k′ on,i*(R′ eq,ass,i −R′ st,ass,i)=(dR ass,i /dt)t=0 (5)
(dR ass,i /dt)t=0−(dR ass,i,−1 /dt)t=st,ass,i=(dR ass,i,net /dt)t=0 (6)
and can be evaluated using
(dR ass,i,net /dt)t=0 /c 0,i,net(A)=−k ass *R st,ass,i +k ass *R max (7)
which corresponds to a straight-line equation and can be plotted accordingly.
The quotient of the initial net association rate and net starting analyte concentration, plotted against the starting association signal Rst,ass,i, yields, when fitted linearly, a straight line having a slope −kass and an X-axis intercept Rmax. The individual phases of multiple dissociation steps from cuvette systems can be evaluated directly using equations (2) and (4) for dissociation.
So-called fit curves, with which the measurement results obtained can be approximated or (if the measurement is discontinued at an early stage) extrapolated, are calculated using mathematical approximation programs which ascertain a first- or higher-order exponential function, or even double exponential function, that approximates the measurement results with the greatest possible accuracy. A curve of this kind can be automatically calculated during the measurement by the evaluation unit e.g. of a biosensor.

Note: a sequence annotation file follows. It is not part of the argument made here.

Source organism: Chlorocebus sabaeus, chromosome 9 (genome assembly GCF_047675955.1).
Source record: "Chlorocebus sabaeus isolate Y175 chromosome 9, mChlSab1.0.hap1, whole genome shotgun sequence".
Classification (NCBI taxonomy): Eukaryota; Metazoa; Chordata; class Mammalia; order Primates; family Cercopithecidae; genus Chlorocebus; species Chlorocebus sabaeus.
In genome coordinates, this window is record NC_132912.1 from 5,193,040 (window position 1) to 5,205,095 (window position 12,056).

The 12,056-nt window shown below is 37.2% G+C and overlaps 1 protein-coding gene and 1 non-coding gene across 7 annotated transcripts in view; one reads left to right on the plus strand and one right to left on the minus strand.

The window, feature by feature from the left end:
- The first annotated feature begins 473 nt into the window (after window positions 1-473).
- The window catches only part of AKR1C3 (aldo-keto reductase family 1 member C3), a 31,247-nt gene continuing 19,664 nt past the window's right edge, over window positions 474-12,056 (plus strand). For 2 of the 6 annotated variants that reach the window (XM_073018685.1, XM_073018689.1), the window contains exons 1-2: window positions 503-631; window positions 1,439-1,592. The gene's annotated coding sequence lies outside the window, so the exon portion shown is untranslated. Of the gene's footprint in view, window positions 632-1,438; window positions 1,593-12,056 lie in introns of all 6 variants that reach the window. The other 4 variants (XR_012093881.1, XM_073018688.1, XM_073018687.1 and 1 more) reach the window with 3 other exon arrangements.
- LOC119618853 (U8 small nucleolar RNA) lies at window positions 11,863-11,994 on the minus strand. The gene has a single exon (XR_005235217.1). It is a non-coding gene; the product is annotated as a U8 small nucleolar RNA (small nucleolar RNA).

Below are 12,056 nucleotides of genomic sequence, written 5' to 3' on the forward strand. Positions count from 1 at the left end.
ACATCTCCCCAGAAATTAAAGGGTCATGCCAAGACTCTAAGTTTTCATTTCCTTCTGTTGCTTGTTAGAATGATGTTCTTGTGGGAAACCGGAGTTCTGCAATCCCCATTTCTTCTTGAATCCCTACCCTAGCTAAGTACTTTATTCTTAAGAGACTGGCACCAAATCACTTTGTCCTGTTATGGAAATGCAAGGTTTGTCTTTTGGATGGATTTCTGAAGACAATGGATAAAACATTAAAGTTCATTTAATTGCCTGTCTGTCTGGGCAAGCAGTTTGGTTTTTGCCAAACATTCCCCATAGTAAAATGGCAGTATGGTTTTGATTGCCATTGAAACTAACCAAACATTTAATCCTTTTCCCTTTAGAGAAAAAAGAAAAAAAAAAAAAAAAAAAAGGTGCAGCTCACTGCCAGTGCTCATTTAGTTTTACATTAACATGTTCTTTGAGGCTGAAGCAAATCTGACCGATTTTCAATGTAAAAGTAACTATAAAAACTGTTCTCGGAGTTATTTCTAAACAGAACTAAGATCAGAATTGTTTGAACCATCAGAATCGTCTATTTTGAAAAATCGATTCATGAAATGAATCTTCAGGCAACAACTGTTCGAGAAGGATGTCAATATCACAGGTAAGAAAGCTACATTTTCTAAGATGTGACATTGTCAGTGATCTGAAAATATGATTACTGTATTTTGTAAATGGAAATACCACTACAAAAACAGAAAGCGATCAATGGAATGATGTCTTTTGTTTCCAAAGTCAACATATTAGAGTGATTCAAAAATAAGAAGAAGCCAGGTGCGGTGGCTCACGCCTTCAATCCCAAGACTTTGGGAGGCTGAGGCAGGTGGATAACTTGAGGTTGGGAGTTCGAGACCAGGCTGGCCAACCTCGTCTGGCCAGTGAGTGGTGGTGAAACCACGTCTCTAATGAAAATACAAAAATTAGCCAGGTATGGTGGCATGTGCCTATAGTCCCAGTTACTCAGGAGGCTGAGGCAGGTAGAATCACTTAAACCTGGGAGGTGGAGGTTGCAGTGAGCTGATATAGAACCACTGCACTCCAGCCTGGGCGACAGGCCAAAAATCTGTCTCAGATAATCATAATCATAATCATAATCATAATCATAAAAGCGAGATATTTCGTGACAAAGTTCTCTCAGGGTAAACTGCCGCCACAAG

The stepwise modification of the concentration in the measurement chamber can be accomplished at any desired points in time during acquisition of the measurement results. Especially recommended, however, is the half-life point of function R, at which the function, for example in the context of an association, has attained half its final value Req.
If the derivative of function R(t) is plotted on a diagram against function R(t), what is obtained, if the plotted values are approximated e.g. with a linear regression, is a straight line whose Y-axis intercept corresponds exactly to the initial rate, which also, in accordance with equation (1), results from the absolute value of the line slope (−k′on) and the X-axis intercept R′eq.